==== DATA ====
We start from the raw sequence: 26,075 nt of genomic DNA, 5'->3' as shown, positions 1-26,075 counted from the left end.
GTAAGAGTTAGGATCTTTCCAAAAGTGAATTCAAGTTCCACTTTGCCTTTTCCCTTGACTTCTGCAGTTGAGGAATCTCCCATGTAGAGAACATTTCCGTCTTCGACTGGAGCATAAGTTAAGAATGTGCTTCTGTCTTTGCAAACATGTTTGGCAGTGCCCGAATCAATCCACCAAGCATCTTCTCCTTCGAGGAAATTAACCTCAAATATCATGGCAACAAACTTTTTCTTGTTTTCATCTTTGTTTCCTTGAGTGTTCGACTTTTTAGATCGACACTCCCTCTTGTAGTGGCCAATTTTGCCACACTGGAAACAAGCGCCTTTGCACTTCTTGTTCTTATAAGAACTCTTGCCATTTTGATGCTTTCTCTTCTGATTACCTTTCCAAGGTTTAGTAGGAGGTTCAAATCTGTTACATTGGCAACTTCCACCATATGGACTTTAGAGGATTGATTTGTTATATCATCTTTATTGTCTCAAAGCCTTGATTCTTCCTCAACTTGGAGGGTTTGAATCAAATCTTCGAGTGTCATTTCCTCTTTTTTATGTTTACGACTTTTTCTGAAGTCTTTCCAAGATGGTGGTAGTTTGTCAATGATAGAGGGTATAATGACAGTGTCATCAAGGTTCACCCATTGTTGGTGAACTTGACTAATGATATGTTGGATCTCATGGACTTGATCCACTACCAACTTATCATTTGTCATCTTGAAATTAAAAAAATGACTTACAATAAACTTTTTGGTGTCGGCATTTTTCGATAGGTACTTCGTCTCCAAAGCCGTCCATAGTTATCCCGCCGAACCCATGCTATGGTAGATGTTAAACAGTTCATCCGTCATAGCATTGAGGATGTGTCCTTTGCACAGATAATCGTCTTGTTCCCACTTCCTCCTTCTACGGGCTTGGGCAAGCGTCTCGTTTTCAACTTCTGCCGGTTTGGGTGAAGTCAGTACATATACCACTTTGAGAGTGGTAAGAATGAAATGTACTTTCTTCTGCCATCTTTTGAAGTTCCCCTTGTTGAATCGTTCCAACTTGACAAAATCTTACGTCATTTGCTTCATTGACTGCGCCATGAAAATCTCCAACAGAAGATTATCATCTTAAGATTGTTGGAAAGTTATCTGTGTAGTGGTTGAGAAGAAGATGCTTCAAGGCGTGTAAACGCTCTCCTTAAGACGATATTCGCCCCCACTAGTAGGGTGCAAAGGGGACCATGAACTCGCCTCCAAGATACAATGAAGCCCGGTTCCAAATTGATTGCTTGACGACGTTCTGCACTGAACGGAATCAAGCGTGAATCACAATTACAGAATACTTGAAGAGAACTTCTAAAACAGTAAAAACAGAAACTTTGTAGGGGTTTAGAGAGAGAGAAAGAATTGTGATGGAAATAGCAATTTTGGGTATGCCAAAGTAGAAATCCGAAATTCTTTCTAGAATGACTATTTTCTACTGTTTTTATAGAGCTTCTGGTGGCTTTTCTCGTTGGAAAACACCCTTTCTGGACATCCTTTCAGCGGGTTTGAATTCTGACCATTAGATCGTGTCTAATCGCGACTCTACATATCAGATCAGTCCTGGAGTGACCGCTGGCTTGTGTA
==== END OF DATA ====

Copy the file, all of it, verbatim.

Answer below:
We start from the raw sequence: 26,075 nt of genomic DNA, 5'->3' as shown, positions 1-26,075 counted from the left end.
GTAAGAGTTAGGATCTTTCCAAAAGTGAATTCAAGTTCCACTTTGCCTTTTCCCTTGACTTCTGCAGTTGAGGAATCTCCCATGTAGAGAACATTTCCGTCTTCGACTGGAGCATAAGTTAAGAATGTGCTTCTGTCTTTGCAAACATGTTTGGCAGTGCCCGAATCAATCCACCAAGCATCTTCTCCTTCGAGGAAATTAACCTCAAATATCATGGCAACAAACTTTTTCTTGTTTTCATCTTTGTTTCCTTGAGTGTTCGACTTTTTAGATCGACACTCCCTCTTGTAGTGGCCAATTTTGCCACACTGGAAACAAGCGCCTTTGCACTTCTTGTTCTTATAAGAACTCTTGCCATTTTGATGCTTTCTCTTCTGATTACCTTTCCAAGGTTTAGTAGGAGGTTCAAATCTGTTACATTGGCAACTTCCACCATATGGACTTTAGAGGATTGATTTGTTATATCATCTTTATTGTCTCAAAGCCTTGATTCTTCCTCAACTTGGAGGGTTTGAATCAAATCTTCGAGTGTCATTTCCTCTTTTTTATGTTTACGACTTTTTCTGAAGTCTTTCCAAGATGGTGGTAGTTTGTCAATGATAGAGGGTATAATGACAGTGTCATCAAGGTTCACCCATTGTTGGTGAACTTGACTAATGATATGTTGGATCTCATGGACTTGATCCACTACCAACTTATCATTTGTCATCTTGAAATTAAAAAAATGACTTACAATAAACTTTTTGGTGTCGGCATTTTTCGATAGGTACTTCGTCTCCAAAGCCGTCCATAGTTATCCCGCCGAACCCATGCTATGGTAGATGTTAAACAGTTCATCCGTCATAGCATTGAGGATGTGTCCTTTGCACAGATAATCGTCTTGTTCCCACTTCCTCCTTCTACGGGCTTGGGCAAGCGTCTCGTTTTCAACTTCTGCCGGTTTGGGTGAAGTCAGTACATATACCACTTTGAGAGTGGTAAGAATGAAATGTACTTTCTTCTGCCATCTTTTGAAGTTCCCCTTGTTGAATCGTTCCAACTTGACAAAATCTTACGTCATTTGCTTCATTGACTGCGCCATGAAAATCTCCAACAGAAGATTATCATCTTAAGATTGTTGGAAAGTTATCTGTGTAGTGGTTGAGAAGAAGATGCTTCAAGGCGTGTAAACGCTCTCCTTAAGACGATATTCGCCCCCACTAGTAGGGTGCAAAGGGGACCATGAACTCGCCTCCAAGATACAATGAAGCCCGGTTCCAAATTGATTGCTTGACGACGTTCTGCACTGAACGGAATCAAGCGTGAATCACAATTACAGAATACTTGAAGAGAACTTCTAAAACAGTAAAAACAGAAACTTTGTAGGGGTTTAGAGAGAGAGAAAGAATTGTGATGGAAATAGCAATTTTGGGTATGCCAAAGTAGAAATCCGAAATTCTTTCTAGAATGACTATTTTCTACTGTTTTTATAGAGCTTCTGGTGGCTTTTCTCGTTGGAAAACACCCTTTCTGGACATCCTTTCAGCGGGTTTGAATTCTGACCATTAGATCGTGTCTAATCGCGACTCTACATATCAGATCAGTCCTGGAGTGACCGCTGGCTTGTGTA